You can get frustrated with it. You don’t have to agree with everything. But you shouldn’t hate it.
To make things even more challenging for us personally, remember this: It’s really hard for someone to believe you love them if it’s clear you don’t like them.
When a church behaves like it hates the world, it should never be shocked that the world doesn’t flock to embrace it.
4. Preserving the Past Is More Attractive Than Embracing the Future
When things aren’t going well, it’s easy to think the past is more attractive than the future.
Visit a lot of churches and you’ll discover they’re looking backward, not forward.
When your fondness for what you used to do is greater than your passion for what you’re going to do, you’re in trouble.
Bottom line? When all of your excitement is about the past, you haven’t got much of a future.
5. The Money Isn’t Remotely Tied to the Mission
How churches handle money is often a subject of scrutiny. And for sure, churches are accountable before God and people about how we use donated dollars.
When a church is thriving, money is being poured into life-change. People who don’t know Christ are coming to know him. Kids are being nurtured in the love of Christ. The church reaches out into the community and makes a difference with tangible needs.
But in a church that’s lost its mission, money gets mistreated in at least two ways.
Where funds are low, everything becomes about keeping the lights on, staying open for X more months or years, and the drive becomes about preservation, not purpose.
But not every purposeless church is without money. Many dying churches are actually rich with cash.
Some have huge endowments, large bank accounts or sit on millions of dollars in real estate.
One of the great ironies of the early 21st century in Western Church is that churches with money and buildings often have no people, and churches with people often have no money and no buildings.
Wouldn’t it be amazing if churches with buildings but no people gave them to planters with people but no buildings?
It’s happening in a growing number of cases, but what if this became a universal trend?
Regardless, if you’ve stopped using money to further your real mission, it’s a sign that you should close.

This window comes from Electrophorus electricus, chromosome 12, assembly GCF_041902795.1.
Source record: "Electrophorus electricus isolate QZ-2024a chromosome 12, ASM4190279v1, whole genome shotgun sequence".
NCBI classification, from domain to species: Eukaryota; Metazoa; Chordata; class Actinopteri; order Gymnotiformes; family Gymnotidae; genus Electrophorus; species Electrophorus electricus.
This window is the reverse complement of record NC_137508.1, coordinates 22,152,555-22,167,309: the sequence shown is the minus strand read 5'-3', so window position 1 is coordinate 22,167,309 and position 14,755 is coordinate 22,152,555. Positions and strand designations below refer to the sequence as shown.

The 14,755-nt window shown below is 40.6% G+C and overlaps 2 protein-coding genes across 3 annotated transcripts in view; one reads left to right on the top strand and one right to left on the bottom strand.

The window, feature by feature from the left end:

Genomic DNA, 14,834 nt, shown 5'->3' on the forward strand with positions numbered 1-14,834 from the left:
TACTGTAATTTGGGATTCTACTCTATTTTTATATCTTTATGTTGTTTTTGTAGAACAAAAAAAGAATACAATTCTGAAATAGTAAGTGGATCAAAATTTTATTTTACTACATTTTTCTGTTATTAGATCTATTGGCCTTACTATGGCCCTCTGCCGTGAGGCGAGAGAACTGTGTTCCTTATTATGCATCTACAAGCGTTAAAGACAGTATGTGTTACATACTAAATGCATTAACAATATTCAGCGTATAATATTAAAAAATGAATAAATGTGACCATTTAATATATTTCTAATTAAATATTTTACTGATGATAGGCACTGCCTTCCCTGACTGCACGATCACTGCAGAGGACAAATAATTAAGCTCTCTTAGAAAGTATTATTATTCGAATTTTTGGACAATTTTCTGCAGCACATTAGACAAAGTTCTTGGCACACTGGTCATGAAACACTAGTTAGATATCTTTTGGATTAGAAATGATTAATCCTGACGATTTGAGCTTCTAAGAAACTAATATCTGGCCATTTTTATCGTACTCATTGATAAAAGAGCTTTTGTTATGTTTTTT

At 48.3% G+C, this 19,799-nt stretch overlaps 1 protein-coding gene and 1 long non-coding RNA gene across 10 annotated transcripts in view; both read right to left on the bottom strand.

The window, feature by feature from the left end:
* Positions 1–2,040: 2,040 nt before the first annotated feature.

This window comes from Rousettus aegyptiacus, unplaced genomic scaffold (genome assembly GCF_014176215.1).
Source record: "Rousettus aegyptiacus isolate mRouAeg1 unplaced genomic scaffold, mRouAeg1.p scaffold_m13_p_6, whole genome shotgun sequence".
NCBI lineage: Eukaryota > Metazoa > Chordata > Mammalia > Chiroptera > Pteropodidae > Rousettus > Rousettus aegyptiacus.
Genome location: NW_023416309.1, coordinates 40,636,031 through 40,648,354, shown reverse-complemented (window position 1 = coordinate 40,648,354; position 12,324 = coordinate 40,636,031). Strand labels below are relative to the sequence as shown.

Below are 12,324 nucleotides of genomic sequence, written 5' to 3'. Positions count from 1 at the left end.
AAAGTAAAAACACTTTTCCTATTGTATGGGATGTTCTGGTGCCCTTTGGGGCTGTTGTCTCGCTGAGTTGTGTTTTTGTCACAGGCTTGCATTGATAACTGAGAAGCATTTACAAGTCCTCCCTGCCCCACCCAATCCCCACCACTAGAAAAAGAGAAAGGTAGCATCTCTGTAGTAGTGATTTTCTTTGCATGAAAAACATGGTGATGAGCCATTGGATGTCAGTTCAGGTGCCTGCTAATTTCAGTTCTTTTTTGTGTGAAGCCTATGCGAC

Help With Reaching More People
I have a bias toward keeping churches alive, and my dream is to see every church grow. If that dream was to come true, no church would close and every church would become effective in reaching the people God so deeply loves.
On September 19, 2017, I launch a brand new online course called Breaking 200 Without Breaking You.
It’s designed to help senior pastors and their boards and leadership team break through the barrier 85 percent of churches never move past: the 200 attendance barrier.
So many leaders who try to break it either get stuck at 150-250 in attendance or burned out in the process of trying.
It doesn’t have to be that way.
Believe it or not, the reasons most churches never break 200 aren’t spiritual reasons, they’re practical reasons. Strategic reasons.
I’ve been through this journey personally.
As I mentioned above, I began ministry with a dying church of six people. By God’s grace, we saw it grow, and I led through the 200 barrier to eventually lead a church of over 1,000. I took good notes, and in the course, I share practical strategies that worked not just for us, but which I’ve seen work for hundreds of other leaders too.
I believe these eight doable strategies can help you too, and that’s what this course is all about. The workbook will also become your action plan to help you determine your next steps in each critical area as a church.
Join the waitlist now to get exclusive insider information and a free bonus and to be the first to know when the course releases.
What Do You See?
What do you see? What are some signs in your view that the end is near for a church?
This article originally appeared here.